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New applet: What does b do in a quadratic function?

By Murray Bourne, 30 Jun 2017

The parabola is one of the most common curves we come across in engineering and science, as it is often an appropriate choice for modelling portions of curves because of its simplicity.

We've seen elsewhere how to Draw the Graph of a Quadratic Equation (a parabola), and about Parabolas with Vertical and Horizontal Axes. Moving in the reverse direction, we learned how to Find the equation of a quadratic function from its graph.

In this new applet, we learn the effects of changing each of the a, b and c variables in the quadratic form of a parabloa,

y = ax2 + bx + c

Changing a and c

Changing variables a and c are quite easy to understand, as you'll discover in the applet. You'll see something like the following as you move the sliders:

Value of b in a quadratic function Value of b in a quadratic function

Changing b

The effect of changing variable b is not so clear. The original curve seems to move around a new curve. What is that new curve and how much does the original curve move by?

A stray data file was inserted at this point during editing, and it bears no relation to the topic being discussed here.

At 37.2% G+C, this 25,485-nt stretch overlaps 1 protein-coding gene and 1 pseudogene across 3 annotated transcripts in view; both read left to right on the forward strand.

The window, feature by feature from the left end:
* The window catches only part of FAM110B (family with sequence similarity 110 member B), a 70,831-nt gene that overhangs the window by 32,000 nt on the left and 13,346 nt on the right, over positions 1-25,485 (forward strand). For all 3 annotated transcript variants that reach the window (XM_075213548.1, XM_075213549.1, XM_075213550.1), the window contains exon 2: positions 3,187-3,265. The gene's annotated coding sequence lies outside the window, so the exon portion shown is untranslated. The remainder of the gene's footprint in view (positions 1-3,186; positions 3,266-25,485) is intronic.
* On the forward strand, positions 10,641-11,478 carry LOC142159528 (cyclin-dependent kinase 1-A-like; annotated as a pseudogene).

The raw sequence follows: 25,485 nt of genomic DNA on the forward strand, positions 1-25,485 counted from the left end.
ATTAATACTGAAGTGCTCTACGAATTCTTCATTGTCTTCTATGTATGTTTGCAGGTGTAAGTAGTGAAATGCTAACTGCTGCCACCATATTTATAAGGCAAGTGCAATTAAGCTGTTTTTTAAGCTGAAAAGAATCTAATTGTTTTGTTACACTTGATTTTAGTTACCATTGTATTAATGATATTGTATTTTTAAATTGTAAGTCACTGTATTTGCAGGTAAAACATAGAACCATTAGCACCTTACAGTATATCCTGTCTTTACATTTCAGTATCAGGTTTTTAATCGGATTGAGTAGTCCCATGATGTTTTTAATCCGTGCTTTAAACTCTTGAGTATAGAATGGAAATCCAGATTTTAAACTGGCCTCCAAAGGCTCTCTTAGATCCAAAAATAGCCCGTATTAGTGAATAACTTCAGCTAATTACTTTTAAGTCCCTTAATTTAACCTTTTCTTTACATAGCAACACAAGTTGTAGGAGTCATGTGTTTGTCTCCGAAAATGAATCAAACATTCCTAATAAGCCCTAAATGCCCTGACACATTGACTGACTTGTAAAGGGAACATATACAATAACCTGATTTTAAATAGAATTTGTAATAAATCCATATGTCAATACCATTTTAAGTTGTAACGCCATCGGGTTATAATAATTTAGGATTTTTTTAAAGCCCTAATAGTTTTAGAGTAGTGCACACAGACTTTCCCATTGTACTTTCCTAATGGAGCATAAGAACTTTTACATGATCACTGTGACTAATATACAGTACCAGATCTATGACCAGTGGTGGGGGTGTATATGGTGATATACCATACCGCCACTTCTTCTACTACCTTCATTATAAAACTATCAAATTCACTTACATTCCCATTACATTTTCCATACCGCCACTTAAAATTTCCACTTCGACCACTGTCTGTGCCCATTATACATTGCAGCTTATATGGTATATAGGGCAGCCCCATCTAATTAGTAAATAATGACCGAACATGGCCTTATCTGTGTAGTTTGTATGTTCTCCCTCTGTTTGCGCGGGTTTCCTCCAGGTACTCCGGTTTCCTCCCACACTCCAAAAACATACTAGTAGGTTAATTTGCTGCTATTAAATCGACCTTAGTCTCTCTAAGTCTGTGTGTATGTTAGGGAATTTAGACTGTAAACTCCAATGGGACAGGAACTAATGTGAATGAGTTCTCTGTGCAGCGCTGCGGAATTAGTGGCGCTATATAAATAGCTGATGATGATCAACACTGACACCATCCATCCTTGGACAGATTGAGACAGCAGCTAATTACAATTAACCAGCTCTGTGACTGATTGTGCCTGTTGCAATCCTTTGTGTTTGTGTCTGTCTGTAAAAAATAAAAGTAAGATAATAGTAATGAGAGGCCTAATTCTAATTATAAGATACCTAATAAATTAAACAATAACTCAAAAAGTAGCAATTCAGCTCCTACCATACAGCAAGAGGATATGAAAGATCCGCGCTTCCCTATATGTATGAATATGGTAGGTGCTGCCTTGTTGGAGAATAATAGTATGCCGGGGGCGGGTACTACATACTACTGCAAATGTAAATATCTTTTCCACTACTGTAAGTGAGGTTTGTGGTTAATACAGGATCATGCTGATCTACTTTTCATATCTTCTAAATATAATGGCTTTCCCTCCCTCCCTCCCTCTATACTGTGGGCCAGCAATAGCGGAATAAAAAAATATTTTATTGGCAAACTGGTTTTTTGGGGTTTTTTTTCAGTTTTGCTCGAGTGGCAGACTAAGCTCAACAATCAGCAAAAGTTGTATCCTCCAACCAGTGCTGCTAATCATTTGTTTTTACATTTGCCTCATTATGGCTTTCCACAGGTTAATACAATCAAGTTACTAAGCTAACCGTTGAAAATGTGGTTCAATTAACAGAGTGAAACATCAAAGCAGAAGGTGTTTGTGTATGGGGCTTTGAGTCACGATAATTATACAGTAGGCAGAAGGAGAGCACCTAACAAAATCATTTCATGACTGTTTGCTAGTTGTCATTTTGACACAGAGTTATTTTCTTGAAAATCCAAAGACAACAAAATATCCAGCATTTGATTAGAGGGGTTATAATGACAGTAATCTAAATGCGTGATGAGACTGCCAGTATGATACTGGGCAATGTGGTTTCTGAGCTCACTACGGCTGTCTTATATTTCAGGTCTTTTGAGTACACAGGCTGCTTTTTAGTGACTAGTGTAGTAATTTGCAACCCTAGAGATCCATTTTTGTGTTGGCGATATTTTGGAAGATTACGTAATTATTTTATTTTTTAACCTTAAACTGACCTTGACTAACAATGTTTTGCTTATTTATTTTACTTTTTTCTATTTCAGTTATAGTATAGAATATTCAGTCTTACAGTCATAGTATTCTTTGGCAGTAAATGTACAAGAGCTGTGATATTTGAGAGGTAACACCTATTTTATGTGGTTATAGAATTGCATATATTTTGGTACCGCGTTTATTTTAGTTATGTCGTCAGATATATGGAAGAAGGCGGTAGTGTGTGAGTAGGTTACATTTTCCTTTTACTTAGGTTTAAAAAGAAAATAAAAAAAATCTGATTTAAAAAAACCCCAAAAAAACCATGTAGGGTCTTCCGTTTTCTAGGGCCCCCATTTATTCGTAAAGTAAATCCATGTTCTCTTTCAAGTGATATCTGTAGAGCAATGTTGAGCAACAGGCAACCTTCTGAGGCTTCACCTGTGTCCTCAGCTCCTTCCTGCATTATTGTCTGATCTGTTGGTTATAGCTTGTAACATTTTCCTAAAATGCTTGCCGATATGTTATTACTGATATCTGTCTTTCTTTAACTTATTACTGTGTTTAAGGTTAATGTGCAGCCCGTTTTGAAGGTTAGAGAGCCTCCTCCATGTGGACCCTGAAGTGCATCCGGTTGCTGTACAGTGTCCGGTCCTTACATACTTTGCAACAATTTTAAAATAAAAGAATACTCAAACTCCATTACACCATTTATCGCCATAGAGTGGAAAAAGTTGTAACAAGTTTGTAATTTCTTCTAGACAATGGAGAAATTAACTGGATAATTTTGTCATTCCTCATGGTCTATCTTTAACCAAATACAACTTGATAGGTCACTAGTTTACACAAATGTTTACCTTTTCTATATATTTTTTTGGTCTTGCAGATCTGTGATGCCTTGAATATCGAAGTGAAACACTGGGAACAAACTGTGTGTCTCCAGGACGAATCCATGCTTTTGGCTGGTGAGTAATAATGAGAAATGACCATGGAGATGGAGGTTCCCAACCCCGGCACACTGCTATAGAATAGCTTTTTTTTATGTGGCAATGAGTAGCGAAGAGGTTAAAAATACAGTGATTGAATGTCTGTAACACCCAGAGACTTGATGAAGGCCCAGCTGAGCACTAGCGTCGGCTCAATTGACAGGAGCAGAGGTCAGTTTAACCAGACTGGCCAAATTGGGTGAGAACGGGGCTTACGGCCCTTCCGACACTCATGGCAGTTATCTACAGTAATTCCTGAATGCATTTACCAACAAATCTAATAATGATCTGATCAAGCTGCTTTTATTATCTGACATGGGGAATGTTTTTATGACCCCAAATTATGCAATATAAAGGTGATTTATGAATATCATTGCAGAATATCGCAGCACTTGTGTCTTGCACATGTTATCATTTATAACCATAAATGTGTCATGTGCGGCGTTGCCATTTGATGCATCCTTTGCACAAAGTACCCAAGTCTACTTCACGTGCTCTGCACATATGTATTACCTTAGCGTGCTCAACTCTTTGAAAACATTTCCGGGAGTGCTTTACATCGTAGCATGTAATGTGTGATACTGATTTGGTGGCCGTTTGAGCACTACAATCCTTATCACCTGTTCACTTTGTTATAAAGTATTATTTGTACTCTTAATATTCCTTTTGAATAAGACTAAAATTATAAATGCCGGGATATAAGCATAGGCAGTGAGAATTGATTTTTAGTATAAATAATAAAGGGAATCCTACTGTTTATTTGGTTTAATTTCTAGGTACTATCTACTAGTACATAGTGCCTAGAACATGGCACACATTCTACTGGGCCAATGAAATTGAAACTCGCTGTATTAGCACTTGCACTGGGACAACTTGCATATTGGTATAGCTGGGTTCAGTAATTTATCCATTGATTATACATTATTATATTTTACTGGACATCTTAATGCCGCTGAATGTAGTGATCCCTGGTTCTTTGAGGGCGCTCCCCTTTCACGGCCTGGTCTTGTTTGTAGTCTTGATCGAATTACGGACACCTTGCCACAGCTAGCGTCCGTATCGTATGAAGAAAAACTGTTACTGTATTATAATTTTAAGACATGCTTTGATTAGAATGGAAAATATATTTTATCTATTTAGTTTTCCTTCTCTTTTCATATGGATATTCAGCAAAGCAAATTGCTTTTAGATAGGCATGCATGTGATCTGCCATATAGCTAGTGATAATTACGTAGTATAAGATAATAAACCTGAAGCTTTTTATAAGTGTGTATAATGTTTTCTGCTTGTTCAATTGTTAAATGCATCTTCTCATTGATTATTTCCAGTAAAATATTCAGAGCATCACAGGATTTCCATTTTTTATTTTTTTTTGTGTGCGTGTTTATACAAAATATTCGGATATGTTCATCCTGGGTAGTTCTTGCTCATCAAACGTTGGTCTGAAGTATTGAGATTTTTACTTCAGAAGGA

Value of b in a quadratic function

The new applet

Time to check out the applet at:

Interactive Quadratic Function Graph

See the 3 Comments below.

Leave a comment

Comment Preview

HTML: You can use simple tags like <b>, <a href="...">, etc.

To enter math, you can can either:

  1. Use simple calculator-like input in the following format (surround your math in backticks, or qq on tablet or phone):
    `a^2 = sqrt(b^2 + c^2)`
    (See more on ASCIIMath syntax); or
  2. Use simple LaTeX in the following format. Surround your math with \( and \).
    \( \int g dx = \sqrt{\frac{a}{b}} \)
    (This is standard simple LaTeX.)

NOTE: You can mix both types of math entry in your comment.


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